The mother of a teenager with autism has told MPs that her daughter's treatment in the care of the NHS was "barbaric and inhumane".
Benji O'Reilly, who herself works for the NHS, described a "prison-like environment" endured by her daughter.
MPs on the Health and Social Care Committee also heard from Dr Sarah Ryan whose son
Care minister Helen Whately said she backed better support in the community.
The hearing comes as a for children and young people with complex and high-risk behaviours.
Ms O'Reilly, a former nurse who now works in healthcare planning, wept as she told MPs how her daughter had waited three years for community support.
In her last admission, in October 2020, the girl was forced to wait 30 hours in an emergency department before being transferred to an infant ward.
There, her mother says, she was "kept in a tiny box-sized, bland side-room for four weeks, with no fresh air, no exercise, no stimulation, no activities, not able to see friends, family, pets".
"Unsurprisingly, she had a huge meltdown and started displaying some, what is seen as, challenging behaviour".
The teenager has been an inpatient for the past seven months, in a hospital "miles away from home", without access to her phone and cut off from friends, home, community, school and hobbies, Ms O'Reilly told MPs.
"She has been treated like a criminal at times. She has often asked why she's being punished."
Ms O'Reilly described how her daughter was "physically pulled away from me and restrained in front of my eyes", having been left "screaming and crying for her mum" when the hospital cancelled a planned visit at the last minute.
The teenager is approaching her GCSE examinations, but her mum says that "education has gone out of the window".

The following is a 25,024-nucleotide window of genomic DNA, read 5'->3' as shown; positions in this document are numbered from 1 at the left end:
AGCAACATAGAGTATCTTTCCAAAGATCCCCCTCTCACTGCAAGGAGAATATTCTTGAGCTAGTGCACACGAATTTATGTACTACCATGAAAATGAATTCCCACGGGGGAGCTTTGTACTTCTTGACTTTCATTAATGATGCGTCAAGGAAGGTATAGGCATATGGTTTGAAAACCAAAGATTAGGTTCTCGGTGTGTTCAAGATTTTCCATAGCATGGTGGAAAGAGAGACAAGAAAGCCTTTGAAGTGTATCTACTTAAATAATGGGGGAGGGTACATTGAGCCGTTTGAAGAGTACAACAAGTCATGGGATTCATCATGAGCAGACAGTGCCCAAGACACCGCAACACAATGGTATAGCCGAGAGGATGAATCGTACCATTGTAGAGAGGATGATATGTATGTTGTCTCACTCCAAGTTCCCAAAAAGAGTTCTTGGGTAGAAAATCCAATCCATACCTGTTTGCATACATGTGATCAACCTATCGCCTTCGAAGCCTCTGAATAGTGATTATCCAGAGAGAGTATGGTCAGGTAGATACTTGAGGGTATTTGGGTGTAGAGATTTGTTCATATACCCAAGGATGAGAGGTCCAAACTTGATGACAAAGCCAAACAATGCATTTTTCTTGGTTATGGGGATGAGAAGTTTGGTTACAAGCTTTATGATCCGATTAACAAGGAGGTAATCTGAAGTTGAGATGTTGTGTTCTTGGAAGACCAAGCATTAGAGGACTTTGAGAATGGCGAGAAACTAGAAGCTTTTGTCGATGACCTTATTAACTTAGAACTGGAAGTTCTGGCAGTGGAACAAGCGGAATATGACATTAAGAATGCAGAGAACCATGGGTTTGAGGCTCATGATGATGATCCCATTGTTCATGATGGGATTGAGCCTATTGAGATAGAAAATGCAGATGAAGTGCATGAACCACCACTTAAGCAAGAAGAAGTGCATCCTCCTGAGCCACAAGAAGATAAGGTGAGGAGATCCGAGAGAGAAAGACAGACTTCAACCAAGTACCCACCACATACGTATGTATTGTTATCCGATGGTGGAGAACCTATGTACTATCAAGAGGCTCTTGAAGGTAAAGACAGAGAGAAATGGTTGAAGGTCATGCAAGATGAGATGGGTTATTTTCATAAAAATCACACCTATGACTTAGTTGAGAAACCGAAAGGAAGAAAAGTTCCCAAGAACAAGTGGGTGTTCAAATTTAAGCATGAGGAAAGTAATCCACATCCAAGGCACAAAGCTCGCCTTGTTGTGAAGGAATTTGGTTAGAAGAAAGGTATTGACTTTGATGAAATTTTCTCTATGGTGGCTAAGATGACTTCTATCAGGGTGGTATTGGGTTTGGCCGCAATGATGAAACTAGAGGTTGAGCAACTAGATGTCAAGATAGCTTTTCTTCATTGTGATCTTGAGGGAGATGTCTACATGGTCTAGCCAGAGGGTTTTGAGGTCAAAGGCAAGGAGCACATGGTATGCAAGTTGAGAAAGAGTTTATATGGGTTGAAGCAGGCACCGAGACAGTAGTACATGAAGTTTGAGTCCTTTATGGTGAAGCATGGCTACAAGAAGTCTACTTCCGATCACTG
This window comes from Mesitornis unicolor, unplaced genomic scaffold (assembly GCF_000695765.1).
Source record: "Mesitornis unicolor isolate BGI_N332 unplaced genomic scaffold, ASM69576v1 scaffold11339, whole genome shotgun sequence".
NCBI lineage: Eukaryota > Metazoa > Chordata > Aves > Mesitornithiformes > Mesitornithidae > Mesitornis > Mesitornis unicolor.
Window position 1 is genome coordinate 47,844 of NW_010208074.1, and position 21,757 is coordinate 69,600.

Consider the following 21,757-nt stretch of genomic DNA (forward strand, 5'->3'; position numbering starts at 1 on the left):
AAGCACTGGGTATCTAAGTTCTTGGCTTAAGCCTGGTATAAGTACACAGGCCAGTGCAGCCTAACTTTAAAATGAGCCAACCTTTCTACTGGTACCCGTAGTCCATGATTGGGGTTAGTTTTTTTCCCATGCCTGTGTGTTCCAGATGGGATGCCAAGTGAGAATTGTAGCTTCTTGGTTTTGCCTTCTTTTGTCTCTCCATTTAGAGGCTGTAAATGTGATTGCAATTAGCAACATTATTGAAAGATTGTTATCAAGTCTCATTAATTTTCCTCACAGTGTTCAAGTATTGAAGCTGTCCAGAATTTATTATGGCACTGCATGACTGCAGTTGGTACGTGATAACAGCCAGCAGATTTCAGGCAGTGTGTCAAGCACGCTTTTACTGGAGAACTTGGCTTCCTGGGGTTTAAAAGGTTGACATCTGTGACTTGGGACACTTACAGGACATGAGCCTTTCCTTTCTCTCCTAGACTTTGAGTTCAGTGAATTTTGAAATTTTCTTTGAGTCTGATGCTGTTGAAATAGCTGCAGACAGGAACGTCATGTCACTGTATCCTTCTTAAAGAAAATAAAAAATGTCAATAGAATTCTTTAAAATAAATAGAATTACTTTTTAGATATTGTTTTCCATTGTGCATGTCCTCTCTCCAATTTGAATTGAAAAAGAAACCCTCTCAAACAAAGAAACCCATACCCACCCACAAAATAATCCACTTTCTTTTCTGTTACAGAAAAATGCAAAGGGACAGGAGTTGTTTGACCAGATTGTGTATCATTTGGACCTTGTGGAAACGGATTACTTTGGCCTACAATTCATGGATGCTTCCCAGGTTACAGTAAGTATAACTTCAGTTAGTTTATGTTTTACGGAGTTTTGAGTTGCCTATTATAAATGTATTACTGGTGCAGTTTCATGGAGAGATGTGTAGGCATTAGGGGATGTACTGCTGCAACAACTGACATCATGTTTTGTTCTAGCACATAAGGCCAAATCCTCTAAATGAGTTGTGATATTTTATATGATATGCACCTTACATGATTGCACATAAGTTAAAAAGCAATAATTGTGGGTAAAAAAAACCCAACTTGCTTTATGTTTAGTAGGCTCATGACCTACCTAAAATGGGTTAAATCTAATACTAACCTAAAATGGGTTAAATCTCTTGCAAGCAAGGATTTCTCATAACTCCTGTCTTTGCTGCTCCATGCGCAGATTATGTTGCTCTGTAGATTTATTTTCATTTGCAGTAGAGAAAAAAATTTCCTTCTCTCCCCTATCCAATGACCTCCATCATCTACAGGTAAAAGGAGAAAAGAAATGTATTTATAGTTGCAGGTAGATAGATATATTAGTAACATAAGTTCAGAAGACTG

She said the family does not feel listened to and it "feels like our daughter has just been swallowed up by the system".
Ms O'Reilly said restraint needed to be banned: "Our daughter's been forcibly stripped and sedated via injection."
Dr Ryan said the only treatment her 18-year-old son was offered during the 107 days he spent at the specialist unit where he died, was a change in medication which increased his seizures.
"We are generating traumatic experiences for people and then puzzling about why we cannot release people back into the community," she said.
"There is absolutely no reason why anybody should be restrained or secluded in the 21st century for health-related reasons."
Committee chairman Jeremy Hunt suggested the UK needed a "radical change" in its care of people with learning disabilities and autism.
Care Minister Helen Whately, who also appeared before the committee, said she shared the horror of the image of the teenager being held down and agreed the system should change.
She added: "Everyone is calling out, myself included, for there to be more effective support in the community.
"We need actually greater clarity on what does actually work in the community, what is the right model, so we can then say to every area across the country: 'Make sure you have this in place.'"